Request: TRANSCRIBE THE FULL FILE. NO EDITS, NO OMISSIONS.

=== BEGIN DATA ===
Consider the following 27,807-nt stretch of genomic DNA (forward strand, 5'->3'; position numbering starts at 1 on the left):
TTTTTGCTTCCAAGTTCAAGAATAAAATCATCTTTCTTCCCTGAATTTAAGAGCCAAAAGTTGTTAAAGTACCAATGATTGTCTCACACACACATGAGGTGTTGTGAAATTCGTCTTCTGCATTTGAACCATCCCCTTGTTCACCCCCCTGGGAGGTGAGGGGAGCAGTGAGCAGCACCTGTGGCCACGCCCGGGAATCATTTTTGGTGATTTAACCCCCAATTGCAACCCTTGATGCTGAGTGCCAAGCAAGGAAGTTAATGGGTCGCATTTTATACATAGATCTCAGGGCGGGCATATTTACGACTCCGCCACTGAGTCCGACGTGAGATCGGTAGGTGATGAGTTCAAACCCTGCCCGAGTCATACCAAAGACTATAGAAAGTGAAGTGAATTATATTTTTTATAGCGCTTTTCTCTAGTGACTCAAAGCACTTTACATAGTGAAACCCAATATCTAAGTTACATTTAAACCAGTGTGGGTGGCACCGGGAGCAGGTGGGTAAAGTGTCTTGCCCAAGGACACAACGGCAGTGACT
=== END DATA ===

Consider the following 27,807-nt stretch of genomic DNA (forward strand, 5'->3'; position numbering starts at 1 on the left):
TTTTTGCTTCCAAGTTCAAGAATAAAATCATCTTTCTTCCCTGAATTTAAGAGCCAAAAGTTGTTAAAGTACCAATGATTGTCTCACACACACATGAGGTGTTGTGAAATTCGTCTTCTGCATTTGAACCATCCCCTTGTTCACCCCCCTGGGAGGTGAGGGGAGCAGTGAGCAGCACCTGTGGCCACGCCCGGGAATCATTTTTGGTGATTTAACCCCCAATTGCAACCCTTGATGCTGAGTGCCAAGCAAGGAAGTTAATGGGTCGCATTTTATACATAGATCTCAGGGCGGGCATATTTACGACTCCGCCACTGAGTCCGACGTGAGATCGGTAGGTGATGAGTTCAAACCCTGCCCGAGTCATACCAAAGACTATAGAAAGTGAAGTGAATTATATTTTTTATAGCGCTTTTCTCTAGTGACTCAAAGCACTTTACATAGTGAAACCCAATATCTAAGTTACATTTAAACCAGTGTGGGTGGCACCGGGAGCAGGTGGGTAAAGTGTCTTGCCCAAGGACACAACGGCAGTGACT